Reflecting European values, it aims to facilitate mobility and multilingualism, promote student inclusion and diversity, support interdisciplinary programmes, and strengthen pedagogical innovation and entrepreneurship in Europe.

UNIVERSEH is developing an ambitious European programme to support the thriving ecosystem of space activities with the dynamic support of governmental and public bodies as well as of commercial players.

Beyond UNIVERSEH to develop a research policy roadmap for 2035 within the space sector

The main ambition of Beyond UNIVERSEH is to develop a research policy roadmap for 2035 and a vision for 2050 in the space sector. Such a roadmap will build a sustainable and integrated research and innovation network within the alliance and beyond.

The consortium will also create a unique shared and collaborative virtual lab and research community. As such, it has the potential to spearhead new collaborative and interdisciplinary methodologies to improve the outcomes of space research and innovation.

It will connect researchers and stakeholders from multiple backgrounds, promoting a highly multidisciplinary and cross-sector network to address the societal challenges of space and new space.

More about Beyond UNIVERSEH

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Inside Research Luxembourg Latest news Personalised Healthcare

In conversation with our young researchers: Pilar Maria Moreno Sanchez

Tumor immunology.

Most preclinical models lack effective immune system components. There is an urgent need to test new immunomodulatory agents for brain cancer patients.

How studying the interactions of tumor cells with tumor microenvironment can help immunotherapy in glioblastoma patients?

Pilar Maria Moreno Sanchez is a PhD candidate at the NORLUX Neuro-Oncology laboratory in the Department of Oncology of the Luxembourg Institute of Health (LIH). Her research mainly focuses on tumor immunology for glioblastoma, the most aggressive type of brain cancer.

Contributing to new cancer treatment possibilities

Pilar Maria Moreno Sanchez is developing effective preclinical immunocompetent models for glioblastoma, that can reliably predict tumour-induced immune responses.

Her PhD project is driven by the current need to develop novel immunomodulatory therapies that can overcome the lack of response to immunotherapy in patients with glioblastoma.

Immunomodulatory therapies

An immunomodulatory therapy treats diseases through the regulation of the patient’s immune system. In other terms, such a therapy boosts the immune system so it can find tumor cells in the body and kill them to effectively tackle the disease.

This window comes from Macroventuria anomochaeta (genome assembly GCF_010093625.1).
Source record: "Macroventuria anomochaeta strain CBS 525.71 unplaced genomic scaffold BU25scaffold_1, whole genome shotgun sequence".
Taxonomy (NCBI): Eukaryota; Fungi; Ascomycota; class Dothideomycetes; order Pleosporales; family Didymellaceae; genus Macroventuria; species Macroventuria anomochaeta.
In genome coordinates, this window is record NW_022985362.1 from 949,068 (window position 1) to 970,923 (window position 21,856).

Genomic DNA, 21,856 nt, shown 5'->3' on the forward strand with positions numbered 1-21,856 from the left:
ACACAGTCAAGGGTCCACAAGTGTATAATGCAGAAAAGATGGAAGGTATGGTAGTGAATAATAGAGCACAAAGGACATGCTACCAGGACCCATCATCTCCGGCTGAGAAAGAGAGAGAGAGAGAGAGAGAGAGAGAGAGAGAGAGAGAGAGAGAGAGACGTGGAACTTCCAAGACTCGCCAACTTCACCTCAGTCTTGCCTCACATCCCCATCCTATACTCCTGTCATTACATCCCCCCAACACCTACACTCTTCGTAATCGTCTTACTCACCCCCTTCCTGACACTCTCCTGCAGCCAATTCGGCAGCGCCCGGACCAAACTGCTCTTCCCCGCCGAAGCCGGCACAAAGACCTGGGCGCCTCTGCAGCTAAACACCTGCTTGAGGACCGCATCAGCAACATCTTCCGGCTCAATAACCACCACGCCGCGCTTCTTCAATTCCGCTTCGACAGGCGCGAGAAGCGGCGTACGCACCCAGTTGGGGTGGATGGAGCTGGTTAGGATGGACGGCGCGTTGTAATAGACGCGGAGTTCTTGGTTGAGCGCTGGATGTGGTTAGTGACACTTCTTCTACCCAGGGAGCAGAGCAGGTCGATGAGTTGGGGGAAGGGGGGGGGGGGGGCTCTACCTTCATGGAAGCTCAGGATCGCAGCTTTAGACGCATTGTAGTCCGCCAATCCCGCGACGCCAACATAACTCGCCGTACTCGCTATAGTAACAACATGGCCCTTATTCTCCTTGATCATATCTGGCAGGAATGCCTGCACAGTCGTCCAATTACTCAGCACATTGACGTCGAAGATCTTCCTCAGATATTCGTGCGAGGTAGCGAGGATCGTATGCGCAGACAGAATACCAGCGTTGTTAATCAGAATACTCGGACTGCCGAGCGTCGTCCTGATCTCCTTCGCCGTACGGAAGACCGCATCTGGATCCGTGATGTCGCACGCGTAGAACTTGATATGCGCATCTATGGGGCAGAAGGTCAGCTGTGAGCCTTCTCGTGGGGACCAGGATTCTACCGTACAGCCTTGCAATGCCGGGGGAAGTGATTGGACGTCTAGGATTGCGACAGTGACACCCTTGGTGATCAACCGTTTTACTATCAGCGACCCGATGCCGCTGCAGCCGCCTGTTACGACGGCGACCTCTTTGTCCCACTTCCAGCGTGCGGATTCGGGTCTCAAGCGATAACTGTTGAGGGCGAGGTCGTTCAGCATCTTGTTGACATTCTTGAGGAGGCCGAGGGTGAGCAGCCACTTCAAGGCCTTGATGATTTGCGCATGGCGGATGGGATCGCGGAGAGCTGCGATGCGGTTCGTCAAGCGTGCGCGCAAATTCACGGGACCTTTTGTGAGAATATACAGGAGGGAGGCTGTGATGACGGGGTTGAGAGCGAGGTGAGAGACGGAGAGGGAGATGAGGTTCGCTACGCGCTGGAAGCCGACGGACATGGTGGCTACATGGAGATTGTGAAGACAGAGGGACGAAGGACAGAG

Indeed, her project addresses the reduction and/or absence of immune system components in most preclinical models. This situation limits the possibility of testing new immunomodulating agents.

As such, the aim is to study the immune component of patient-derived 3D glioma organoids and xenografts and to investigate the interactions of tumour cells with the tumour microenvironment.

Patient-Derived Xenografts

In oncology research, xenografts are used as patient avatars to develop a personalised treatment. To do so, a small fragment of the patient’s tumor may be excised and subsequently grafted into an immunodeficient or humanised mouse.

The patient avatars are then being used to assess therapeutic options focused on the glioma microenvironment, thus providing reliable results that could be applied in the clinic.

“With our findings, we hope to provide the scientific community with robust models that will be relevant for future immunotherapeutics development and therefore could directly contribute to new glioma patient’s treatment possibilities.”

Pilar Maria Moreno Sanchez

Research to fight cancer

The Spanish researcher developed an interest in oncology early. After graduating in Biochemistry at the University of Murcia, Spain, she then earned a master’s degree in Molecular Biomedicine with a focus on Oncology at the Autonomous University of Madrid, Spain.

Before starting her PhD, Pilar Maria Moreno Sanchez worked as a research assistant in a project focused on humanised preclinical models for renal carcinoma, i.e. the most common type of cancer.